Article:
Importance of Contribution Margin – Advantages of Cost Volume Profit (CVP) Analysis

Importance of Contribution Margin – Advantages of Cost Volume Profit (CVP) Analysis:

Learning Objectives:

  1. What is the importance of contribution margin?
  2. What are the advantages of cost volume profit (CVP) analysis?

Cost volume profit analysis (CVP analysis) can be used to help find the most profitable combination of variable costs, fixed costs, selling price, and sales volume. Profits can sometimes be improved by reducing the contribution margin if fixed costs can be reduced by a greater amount. More commonly, however, we have seen that the way to improve profits is to increase the total contribution margin figure, Sometimes this can be done by reducing the fixed costs (such as advertising) and thereby increasing volume; and some times it can be done by trading off variable and fixed costs with appropriate changes in volume. Many other combinations of factors are possible.

The size of the unit contribution margin (and the size of the contribution margin ratio – CM ratio) is very important. For example, the greater the unit contribution margin, the greater is the amount that a company will be willing to spend to increase unit sales. This explains in part why companies with high unit contribution margin (such as auto manufacturers) advertise so heavily, while companies with low unit contribution margin (such as dishware manufacturers) tend to spend much less for advertising. In short, the effect on the contribution margin holds the key to many decision.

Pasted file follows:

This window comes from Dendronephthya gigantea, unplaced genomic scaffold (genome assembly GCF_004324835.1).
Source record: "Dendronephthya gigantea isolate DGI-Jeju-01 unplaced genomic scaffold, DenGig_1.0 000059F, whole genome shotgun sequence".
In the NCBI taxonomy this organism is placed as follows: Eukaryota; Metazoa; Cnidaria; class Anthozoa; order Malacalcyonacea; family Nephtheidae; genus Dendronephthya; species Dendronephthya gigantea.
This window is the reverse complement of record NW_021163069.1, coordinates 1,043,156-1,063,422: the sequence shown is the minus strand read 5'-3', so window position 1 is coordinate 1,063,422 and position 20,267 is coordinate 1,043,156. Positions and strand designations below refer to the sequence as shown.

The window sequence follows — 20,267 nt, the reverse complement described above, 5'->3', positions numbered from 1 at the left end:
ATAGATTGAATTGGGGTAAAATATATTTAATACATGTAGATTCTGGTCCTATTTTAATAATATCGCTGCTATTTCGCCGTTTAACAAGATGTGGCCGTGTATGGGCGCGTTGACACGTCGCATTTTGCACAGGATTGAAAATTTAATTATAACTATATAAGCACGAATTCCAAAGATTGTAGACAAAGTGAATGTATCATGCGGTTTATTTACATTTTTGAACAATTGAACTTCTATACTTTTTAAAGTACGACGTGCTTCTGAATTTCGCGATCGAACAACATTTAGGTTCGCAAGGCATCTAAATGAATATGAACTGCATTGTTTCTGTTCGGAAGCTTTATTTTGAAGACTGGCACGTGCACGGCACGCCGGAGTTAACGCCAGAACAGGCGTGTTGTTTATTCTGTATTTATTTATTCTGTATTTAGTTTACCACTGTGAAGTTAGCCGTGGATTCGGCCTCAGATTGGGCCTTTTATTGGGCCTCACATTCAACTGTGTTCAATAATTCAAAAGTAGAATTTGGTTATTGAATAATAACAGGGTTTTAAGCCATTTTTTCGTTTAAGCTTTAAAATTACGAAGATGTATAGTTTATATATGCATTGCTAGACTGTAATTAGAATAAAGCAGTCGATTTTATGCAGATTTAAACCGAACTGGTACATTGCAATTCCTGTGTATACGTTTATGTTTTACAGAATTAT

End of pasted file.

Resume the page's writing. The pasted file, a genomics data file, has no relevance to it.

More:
You may also be interested in other articles from “cost volume profit relationship” chapter

  1. Contribution Margin and Basics of CVP Analysis
  2. Difference Between Gross Margin and Contribution Margin
  3. Cost Volume Profit (CVP) Relationship in Graphic Form
  4. Contribution Margin Ratio (CM Ratio)
  5. Importance of Contribution Margin
  6. Change in fixed cost and sales volume
  7. Change in variable cost and sales volume
  8. Change in fixed cost, sales price and sales volume
  9. Change in variable cost, fixed cost, and sales volume
  10. Change in regular sales price
  11. Break even point analysis (calculation of break-even point by contribution margin and equation method)
  12. Target profit analysis
  13. Margin of safety
  14. Sales Mix and Break Even with Multiple Products
  15. Cost Volume Profit (CVP) Consideration in Choosing a Cost Structure
  16. Operating Leverage and degree of operating leverage
  17. Assumptions of Cost Volume Profit (CVP) Analysis
  18. Limitations of Cost Volume Profit Analysis

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